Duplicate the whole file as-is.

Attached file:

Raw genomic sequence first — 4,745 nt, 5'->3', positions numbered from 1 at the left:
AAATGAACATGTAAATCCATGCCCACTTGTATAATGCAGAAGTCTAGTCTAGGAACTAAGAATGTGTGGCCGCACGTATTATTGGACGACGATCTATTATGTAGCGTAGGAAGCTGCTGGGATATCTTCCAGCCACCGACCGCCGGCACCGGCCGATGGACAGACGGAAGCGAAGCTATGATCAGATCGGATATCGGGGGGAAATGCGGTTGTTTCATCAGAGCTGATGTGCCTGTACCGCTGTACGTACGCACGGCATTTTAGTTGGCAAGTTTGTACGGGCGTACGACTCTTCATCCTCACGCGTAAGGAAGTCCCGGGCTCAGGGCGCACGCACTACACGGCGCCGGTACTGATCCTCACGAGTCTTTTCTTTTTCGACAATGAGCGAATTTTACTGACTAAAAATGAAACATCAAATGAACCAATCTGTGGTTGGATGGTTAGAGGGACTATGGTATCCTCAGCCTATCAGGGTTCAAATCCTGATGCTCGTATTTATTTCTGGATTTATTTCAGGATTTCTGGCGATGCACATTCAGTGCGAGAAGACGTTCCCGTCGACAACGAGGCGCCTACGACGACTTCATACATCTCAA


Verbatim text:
Raw genomic sequence first — 4,745 nt, 5'->3', positions numbered from 1 at the left:
AAATGAACATGTAAATCCATGCCCACTTGTATAATGCAGAAGTCTAGTCTAGGAACTAAGAATGTGTGGCCGCACGTATTATTGGACGACGATCTATTATGTAGCGTAGGAAGCTGCTGGGATATCTTCCAGCCACCGACCGCCGGCACCGGCCGATGGACAGACGGAAGCGAAGCTATGATCAGATCGGATATCGGGGGGAAATGCGGTTGTTTCATCAGAGCTGATGTGCCTGTACCGCTGTACGTACGCACGGCATTTTAGTTGGCAAGTTTGTACGGGCGTACGACTCTTCATCCTCACGCGTAAGGAAGTCCCGGGCTCAGGGCGCACGCACTACACGGCGCCGGTACTGATCCTCACGAGTCTTTTCTTTTTCGACAATGAGCGAATTTTACTGACTAAAAATGAAACATCAAATGAACCAATCTGTGGTTGGATGGTTAGAGGGACTATGGTATCCTCAGCCTATCAGGGTTCAAATCCTGATGCTCGTATTTATTTCTGGATTTATTTCAGGATTTCTGGCGATGCACATTCAGTGCGAGAAGACGTTCCCGTCGACAACGAGGCGCCTACGACGACTTCATACATCTCAA